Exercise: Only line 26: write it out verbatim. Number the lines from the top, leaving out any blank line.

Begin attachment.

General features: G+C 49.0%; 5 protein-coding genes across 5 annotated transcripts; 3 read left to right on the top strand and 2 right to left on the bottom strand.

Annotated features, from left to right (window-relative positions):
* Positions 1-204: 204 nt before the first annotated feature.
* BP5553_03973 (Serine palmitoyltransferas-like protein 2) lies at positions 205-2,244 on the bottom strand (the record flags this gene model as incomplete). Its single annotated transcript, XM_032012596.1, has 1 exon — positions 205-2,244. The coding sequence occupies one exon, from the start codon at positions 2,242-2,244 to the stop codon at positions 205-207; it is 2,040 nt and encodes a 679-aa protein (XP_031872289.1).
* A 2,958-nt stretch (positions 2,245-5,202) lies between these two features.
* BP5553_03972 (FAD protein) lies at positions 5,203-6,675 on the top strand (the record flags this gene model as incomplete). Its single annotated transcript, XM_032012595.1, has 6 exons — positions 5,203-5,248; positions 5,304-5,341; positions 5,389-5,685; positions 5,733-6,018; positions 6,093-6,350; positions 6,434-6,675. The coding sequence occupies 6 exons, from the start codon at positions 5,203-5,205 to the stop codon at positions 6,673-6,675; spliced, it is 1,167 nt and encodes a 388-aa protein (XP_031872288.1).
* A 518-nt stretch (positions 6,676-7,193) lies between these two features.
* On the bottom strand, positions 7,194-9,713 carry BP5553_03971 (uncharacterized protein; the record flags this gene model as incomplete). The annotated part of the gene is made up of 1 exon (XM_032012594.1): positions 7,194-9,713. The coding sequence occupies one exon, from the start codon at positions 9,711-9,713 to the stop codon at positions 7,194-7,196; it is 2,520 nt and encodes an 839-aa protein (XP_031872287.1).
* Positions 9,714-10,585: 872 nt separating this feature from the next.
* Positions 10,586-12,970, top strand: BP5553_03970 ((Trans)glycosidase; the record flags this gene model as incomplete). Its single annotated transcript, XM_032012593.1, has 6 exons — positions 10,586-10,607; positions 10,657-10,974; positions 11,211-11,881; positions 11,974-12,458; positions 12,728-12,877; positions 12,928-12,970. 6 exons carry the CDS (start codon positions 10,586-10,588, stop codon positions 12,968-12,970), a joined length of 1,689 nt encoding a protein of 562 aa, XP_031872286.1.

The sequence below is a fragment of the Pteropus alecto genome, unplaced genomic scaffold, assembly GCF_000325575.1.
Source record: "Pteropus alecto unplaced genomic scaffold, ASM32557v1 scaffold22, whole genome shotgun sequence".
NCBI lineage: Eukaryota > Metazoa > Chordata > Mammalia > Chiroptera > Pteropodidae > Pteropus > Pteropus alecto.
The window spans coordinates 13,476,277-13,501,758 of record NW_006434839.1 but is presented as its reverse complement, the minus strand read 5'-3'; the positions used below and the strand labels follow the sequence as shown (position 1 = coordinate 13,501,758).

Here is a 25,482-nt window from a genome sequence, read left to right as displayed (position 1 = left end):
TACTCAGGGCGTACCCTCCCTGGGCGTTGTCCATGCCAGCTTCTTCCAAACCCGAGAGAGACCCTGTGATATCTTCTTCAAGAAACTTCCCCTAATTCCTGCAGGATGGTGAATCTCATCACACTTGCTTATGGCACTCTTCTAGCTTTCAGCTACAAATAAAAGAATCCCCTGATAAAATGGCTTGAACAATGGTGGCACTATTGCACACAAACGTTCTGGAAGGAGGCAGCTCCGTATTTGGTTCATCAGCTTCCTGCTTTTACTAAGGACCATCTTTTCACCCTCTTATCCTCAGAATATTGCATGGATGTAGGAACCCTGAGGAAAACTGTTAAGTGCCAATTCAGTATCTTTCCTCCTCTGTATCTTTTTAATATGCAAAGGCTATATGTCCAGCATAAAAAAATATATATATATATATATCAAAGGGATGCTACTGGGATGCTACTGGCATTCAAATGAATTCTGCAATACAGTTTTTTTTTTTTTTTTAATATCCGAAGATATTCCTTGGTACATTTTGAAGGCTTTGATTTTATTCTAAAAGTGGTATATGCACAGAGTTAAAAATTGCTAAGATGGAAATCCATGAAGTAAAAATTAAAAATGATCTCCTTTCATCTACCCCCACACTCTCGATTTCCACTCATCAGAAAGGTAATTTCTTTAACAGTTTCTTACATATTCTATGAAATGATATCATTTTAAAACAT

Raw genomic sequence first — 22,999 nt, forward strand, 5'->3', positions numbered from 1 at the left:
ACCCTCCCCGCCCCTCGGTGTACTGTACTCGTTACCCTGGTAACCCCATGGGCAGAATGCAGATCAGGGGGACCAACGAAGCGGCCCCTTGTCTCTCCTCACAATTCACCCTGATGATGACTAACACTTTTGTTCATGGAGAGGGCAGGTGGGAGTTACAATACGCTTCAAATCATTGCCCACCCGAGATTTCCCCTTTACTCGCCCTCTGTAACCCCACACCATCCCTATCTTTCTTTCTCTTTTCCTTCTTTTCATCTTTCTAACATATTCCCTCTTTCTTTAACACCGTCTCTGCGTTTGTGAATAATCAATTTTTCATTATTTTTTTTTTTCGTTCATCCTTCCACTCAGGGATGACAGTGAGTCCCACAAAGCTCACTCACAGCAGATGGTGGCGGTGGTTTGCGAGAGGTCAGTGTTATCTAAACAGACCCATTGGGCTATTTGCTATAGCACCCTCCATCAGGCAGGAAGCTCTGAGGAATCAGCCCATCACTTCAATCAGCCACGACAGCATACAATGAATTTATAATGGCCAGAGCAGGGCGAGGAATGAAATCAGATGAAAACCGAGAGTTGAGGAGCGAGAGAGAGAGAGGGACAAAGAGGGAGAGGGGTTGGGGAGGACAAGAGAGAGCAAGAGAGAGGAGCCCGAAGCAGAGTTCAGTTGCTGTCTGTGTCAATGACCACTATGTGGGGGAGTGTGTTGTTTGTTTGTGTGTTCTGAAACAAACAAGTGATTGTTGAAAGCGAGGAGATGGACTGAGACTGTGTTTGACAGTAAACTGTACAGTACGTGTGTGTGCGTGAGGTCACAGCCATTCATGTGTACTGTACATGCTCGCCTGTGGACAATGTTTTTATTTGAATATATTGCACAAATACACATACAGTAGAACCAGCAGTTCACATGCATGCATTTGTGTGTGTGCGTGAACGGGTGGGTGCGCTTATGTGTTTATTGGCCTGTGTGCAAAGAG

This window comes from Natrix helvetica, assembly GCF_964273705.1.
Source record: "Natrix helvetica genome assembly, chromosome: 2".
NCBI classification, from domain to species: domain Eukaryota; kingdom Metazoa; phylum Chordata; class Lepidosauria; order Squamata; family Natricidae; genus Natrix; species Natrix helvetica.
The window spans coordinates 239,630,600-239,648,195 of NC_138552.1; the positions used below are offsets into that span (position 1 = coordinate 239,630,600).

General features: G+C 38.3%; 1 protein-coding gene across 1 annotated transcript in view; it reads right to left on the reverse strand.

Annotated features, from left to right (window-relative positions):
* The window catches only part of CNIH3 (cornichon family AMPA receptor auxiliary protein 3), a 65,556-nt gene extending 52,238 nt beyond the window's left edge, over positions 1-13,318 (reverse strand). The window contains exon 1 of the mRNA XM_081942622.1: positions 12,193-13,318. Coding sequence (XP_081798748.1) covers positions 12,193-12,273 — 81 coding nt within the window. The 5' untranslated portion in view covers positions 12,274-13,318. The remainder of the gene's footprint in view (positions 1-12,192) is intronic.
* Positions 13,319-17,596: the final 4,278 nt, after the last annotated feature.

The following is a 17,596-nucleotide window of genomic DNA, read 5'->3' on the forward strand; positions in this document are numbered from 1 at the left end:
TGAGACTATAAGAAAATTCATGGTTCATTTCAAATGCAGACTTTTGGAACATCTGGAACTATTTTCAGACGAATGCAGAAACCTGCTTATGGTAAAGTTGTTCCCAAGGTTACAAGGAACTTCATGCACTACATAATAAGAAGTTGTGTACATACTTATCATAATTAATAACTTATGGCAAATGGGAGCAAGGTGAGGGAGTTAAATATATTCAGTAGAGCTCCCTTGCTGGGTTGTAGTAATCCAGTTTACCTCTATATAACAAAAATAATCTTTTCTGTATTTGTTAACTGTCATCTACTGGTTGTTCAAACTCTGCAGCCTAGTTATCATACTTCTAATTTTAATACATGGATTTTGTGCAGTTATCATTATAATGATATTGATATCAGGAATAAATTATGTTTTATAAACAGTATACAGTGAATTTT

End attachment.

* Positions 13,319-17,596: the final 4,278 nt, after the last annotated feature.